Carers face very different caring challenges at each stage of the illness. Adjusting to the diagnosis and coping with the changes the illness will bring can cause a great deal of stress, but if you are well prepared and know what you may need to provide in the way of care it can help a great deal. Having a good network of family and friends who know how they can help you is also very important.Taking Care Alzheimer’s Disease Essay

About dementia

Why you should look after yourself
Caring for a person with dementia can become a very stressful and exhausting experience, although it must be emphasised that many carers report positive sides to being a carer. Carers say that being able to manage and feeling like they are doing a good job has helped them cope with caring. Understanding the importance of looking after themselves by taking regular breaks, keeping fit, having regular check-ups, accepting help, maintaining their own interests and social lives all help carers to cope with their caring role.
One of the problems often described by carers is that either their GP referred the person with dementia too late for services or they themselves left it too late before asking for help. This can result in a crisis situation where the carers feel they can’t cope even when the services are put in place to help them.Taking Care Alzheimer’s Disease Essay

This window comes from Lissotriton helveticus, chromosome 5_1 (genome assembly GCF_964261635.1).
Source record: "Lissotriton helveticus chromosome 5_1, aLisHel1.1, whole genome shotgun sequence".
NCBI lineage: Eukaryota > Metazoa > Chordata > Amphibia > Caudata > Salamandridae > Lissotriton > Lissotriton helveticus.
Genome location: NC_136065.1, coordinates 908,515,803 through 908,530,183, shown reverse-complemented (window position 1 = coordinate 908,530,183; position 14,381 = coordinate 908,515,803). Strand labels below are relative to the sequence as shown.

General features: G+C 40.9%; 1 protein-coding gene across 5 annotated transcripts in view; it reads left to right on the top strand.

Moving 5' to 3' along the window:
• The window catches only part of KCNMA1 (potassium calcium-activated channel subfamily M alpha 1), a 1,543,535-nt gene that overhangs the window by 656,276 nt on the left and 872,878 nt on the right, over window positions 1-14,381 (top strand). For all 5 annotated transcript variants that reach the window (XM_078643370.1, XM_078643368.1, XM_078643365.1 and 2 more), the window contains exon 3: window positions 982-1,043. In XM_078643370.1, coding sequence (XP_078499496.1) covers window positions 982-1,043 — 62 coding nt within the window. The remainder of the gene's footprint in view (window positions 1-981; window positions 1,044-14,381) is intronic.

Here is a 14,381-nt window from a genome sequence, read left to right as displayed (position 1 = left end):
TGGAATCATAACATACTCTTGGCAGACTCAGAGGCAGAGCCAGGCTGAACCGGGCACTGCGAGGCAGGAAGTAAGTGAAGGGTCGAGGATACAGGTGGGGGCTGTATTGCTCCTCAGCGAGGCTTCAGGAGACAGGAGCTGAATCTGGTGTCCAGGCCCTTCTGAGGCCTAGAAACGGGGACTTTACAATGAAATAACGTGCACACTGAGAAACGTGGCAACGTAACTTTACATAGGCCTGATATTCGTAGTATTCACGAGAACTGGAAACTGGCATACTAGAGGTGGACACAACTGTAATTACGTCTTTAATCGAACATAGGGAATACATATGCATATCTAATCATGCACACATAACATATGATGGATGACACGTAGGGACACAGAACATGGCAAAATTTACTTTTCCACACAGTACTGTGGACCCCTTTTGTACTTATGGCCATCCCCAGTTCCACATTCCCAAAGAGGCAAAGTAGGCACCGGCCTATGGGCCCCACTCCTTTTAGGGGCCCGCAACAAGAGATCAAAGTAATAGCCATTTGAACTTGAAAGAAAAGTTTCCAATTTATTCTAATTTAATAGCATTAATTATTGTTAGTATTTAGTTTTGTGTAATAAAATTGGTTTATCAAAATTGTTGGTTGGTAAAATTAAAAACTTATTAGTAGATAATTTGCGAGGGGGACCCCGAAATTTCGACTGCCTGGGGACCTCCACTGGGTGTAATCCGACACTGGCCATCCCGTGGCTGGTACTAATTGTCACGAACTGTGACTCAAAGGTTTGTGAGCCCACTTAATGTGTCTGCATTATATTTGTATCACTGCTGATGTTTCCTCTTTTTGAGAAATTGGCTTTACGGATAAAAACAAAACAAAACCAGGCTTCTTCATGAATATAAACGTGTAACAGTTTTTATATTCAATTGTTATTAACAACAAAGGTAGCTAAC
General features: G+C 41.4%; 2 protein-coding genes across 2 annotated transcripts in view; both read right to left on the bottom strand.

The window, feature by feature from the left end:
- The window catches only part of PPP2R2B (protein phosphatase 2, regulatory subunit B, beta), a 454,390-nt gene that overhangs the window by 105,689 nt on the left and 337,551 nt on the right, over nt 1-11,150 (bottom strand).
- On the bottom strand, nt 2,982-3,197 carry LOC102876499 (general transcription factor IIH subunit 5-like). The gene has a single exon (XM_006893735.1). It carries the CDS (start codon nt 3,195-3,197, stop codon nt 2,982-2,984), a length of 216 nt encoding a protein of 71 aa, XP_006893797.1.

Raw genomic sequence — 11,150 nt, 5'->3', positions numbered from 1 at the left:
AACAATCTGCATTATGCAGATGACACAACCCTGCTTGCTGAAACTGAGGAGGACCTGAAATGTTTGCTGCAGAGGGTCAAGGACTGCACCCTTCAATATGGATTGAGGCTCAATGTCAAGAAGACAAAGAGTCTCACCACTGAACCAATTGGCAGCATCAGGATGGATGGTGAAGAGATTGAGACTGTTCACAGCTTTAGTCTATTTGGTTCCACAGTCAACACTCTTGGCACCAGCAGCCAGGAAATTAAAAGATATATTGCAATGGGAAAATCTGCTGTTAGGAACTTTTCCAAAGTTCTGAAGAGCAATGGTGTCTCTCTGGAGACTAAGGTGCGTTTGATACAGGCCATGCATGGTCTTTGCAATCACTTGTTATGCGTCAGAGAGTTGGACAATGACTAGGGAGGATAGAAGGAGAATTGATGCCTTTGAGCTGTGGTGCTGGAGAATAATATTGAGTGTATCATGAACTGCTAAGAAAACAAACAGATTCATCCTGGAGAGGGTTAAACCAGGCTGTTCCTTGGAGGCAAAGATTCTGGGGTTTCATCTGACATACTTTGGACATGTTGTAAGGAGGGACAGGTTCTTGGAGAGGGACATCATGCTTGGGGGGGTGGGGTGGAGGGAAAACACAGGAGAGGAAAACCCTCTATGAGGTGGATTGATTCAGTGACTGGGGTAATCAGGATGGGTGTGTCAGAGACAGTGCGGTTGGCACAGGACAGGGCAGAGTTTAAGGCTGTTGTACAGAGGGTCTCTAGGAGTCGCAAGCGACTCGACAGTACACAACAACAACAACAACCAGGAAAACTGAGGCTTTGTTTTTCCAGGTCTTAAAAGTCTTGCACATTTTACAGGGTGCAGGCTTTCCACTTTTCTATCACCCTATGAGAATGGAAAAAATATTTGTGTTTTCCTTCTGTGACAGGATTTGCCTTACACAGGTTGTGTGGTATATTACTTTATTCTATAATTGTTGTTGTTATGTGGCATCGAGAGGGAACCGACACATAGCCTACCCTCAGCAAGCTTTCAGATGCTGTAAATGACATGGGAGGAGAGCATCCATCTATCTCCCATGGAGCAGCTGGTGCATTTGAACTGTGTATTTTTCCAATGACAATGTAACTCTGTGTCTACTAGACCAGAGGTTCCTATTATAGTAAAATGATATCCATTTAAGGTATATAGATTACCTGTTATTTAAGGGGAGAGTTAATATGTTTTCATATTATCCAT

An Overview of Alzheimer’s Disease

Alzheimer’s disease is a known health issue that affects a significant percentage of the aging population. It is described as the most common cause of dementia, or a type of it. The symptoms of Alzheimer’s disease tend to worsen over time to the extent where they interfere with the patient’s daily life (Keegan, 2017). As with most illnesses, the impact of Alzheimer is not limited to the patients themselves. As the patients’ condition deteriorate, they will require more care by both professional caregivers and family members.Taking Care Alzheimer’s Disease Essay

Background and significance of the disease

Alzheimer’s disease can be defined as a mental deterioration that can occur in middle or old age, due to generalized degeneration of the brain (Oxford Dictionaries). It is a progressive, degenerative disorder which attacks the brain cells, resulting in a decline in a number of cognitive functions, including loss of memory, judgment, language skills, in addition to behavioral changes, where the behavior of patients becomes unpredictable (Alzheimer’s Foundation of America). Aging is known to be the main cause of the disease, and it has been largely known to be irreversible. However, a glimpse of hope showed when a clinical trial on Alzheimer patients could restore many of the lost functions within a few months (BBC, 2016).Taking Care Alzheimer’s Disease Essay

Background